1. These articles are all very new, are you going to add older articles?
At the moment, Donna is the only person entering in new articles into the database which she does in her limited spare time. This means, for the moment, only new articles are being entered. For a precious and short time, our spectacular intern Fanni Gyurko added slightly older articles to the database (mostly from 2014), which are being incorporated now. Sadly, until we are funded or set up a volunteer system, we only have the new.
2. Can I send you an article for your database?
Yes! But it might be a while before we can incorporate it. Make sure the piece isn’t already in the database, and if it isn’t, please send the link to email@example.com. We’re especially pleased to get articles that are not in English.
3. Your articles are primarily in English and Spanish. Why not other languages?
The contents of the database are at the mercy of our own language limitations. Donna only speaks Spanish and English and, as she scours the web each morning for news, only scours in those languages. You’ll see some Hindi and Tamil articles as the online press in those languages tends to tag stories in English which makes them easier for us to find. Beyond this, articles in other languages enter the database when we chance upon them. Hopefully, either with some funding or a volunteer system, we’ll be able to expand beyond English and Spanish.
4. I’ve found a mistake in the database, how do I let you know?
Yikes! Sorry about that. We go through a lot of articles and mistakes creep in. Plus Donna is a notoriously bad speller. Email us at firstname.lastname@example.org and let us know. Be sure to link to the entry that has the problem and tell us exactly what the problem is.
If you are wanting to report a dead link, please see the FAQs below before you do.
5. Why don’t you have the full text of the article in your database?
Copyright. We didn’t write the articles so we aren’t posting the articles. The best we can offer is a very short comment about the contents of the piece. You’ll have to go to external sites to actually read them all.
6. What is a “permalink”?
From Wikipedia: “A permalink (portmanteau of permanent link) is a URL that points to a specific web page, often a blog or forum entry that has passed from the front page to the archives, or that results from a database search. Because a permalink remains unchanged indefinitely, it is less susceptible to link rot.” What is link rot? It’s our worst nightmare.
Links to media sources are notoriously ephemeral. They are, quite simply, not dependable and we want you to have the best chance possible of actually reading the articles in this database. Thus we save every article we can to the Internet Archive’s Wayback Machine, which creates an independent saved version of the article.
The system isn’t perfect. Some news sources and websites block the Internet Archive from making copies of their site (and those news sources should be ashamed of themselves). Others allow the Internet Archive to make copies for a while then rescind their permission (those news sources should also be ashamed). Thus even the so-called “permalink” might disappear. However, by saving what we can to the Internet Archive, we increase the chances that there will still be a readable version of the article out there for you to use.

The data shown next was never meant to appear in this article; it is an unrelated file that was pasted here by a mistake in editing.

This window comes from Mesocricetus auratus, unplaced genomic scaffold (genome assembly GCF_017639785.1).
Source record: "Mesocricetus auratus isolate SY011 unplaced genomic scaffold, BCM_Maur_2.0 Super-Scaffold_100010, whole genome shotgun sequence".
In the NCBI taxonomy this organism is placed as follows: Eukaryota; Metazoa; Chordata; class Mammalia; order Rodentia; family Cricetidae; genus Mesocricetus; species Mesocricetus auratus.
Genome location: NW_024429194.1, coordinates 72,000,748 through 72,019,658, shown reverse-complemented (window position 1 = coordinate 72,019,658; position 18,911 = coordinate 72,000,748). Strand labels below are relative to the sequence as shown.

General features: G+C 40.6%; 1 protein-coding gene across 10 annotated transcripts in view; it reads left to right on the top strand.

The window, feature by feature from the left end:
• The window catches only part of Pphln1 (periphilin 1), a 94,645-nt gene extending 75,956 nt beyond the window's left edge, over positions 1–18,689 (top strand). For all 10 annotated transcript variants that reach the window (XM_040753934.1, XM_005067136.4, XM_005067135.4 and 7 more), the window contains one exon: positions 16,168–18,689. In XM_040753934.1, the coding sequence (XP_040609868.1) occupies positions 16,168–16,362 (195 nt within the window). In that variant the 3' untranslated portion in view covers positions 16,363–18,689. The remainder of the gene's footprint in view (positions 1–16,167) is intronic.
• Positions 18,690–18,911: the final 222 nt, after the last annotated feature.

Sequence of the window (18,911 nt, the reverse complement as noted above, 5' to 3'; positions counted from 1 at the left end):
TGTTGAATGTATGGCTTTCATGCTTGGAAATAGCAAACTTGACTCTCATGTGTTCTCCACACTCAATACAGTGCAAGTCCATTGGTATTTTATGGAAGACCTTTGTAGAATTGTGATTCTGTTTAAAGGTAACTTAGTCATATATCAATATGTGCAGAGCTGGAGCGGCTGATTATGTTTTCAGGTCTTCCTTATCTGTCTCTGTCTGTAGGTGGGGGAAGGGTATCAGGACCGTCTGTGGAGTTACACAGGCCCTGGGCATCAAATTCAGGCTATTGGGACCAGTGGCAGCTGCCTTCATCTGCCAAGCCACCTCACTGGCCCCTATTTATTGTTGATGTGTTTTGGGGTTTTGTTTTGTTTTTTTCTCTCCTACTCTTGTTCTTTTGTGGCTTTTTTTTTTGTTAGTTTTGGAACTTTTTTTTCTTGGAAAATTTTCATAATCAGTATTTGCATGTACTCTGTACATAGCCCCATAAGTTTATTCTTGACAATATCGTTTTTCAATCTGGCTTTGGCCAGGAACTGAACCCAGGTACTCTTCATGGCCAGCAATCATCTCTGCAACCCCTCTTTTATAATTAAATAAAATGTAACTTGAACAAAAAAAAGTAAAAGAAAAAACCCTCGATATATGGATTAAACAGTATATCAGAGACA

7. The link is dead!
Use the permalink!
8. The permalink is dead!
Sigh. We warned you this might happen. We’ve presented the full bibliographic details of every article in the database so I am sorry to say that your next recourse is to contact either the author or the news outlet about obtaining a copy. Before you do so, however, search for the title of the article in a browser as it may have been moved. If you DO find a new URL for it, let us know at email@example.com.
9. Do you have full copies of these articles? Can you share them with me?
Yes we do and no we can’t. We need to stay on the right side of copyright law here and thus we can’t distribute any full text, even though we save them for our own research. We suggest you save your own text and PDF version of the articles that matter to you and your work.
10. Can I have a full copy of your database?
Working on that! Soon you should be able to download the whole thing or a portion of it. If you are absolutely desperate for a full copy right this moment you can email about it, but you better have a good reason as it’s going to be a lot of hassle to get it to you as it stands.
11. Do you need volunteers? Interns?
Yes, but we aren’t set up for that yet. Thanks for asking though!
By and large, we are very worried about the casualisation of heritage work, the value in working for free so that someone else profits, and the CV value of volunteering in this sector. The only reason we would consider accepting volunteers for this project is that we are volunteers ourselves: this is unpaid. Plus we don’t really have a problem with users of a service giving back to a service. Still, we aren’t set up for that yet.
What we won’t have anytime soon is internship positions. We had a spectacular paid intern for a little while but that was special funding via the University of Glasgow for a Glasgow PhD student. Unpaid internships that are not directly part of a degree programme (and thus for University credit towards a degree) are not what any of you should be doing with your time and are not what any organisation should be offering.
13. Do you accept students?
14. I’m the victim of an art crime, can you help?
Probably not. I know it is often hard to find help when it comes to these sorts of crime, but do understand that we study the phenomenon, we don’t solve cases. In our professional capacity we do various forms of consulting, usually for the media, governments, and NGOs/intergovernmentals, but again, this isn’t crime solving. We’re academics, not the police, and you need the police. And a lawyer. We’re not lawyers either.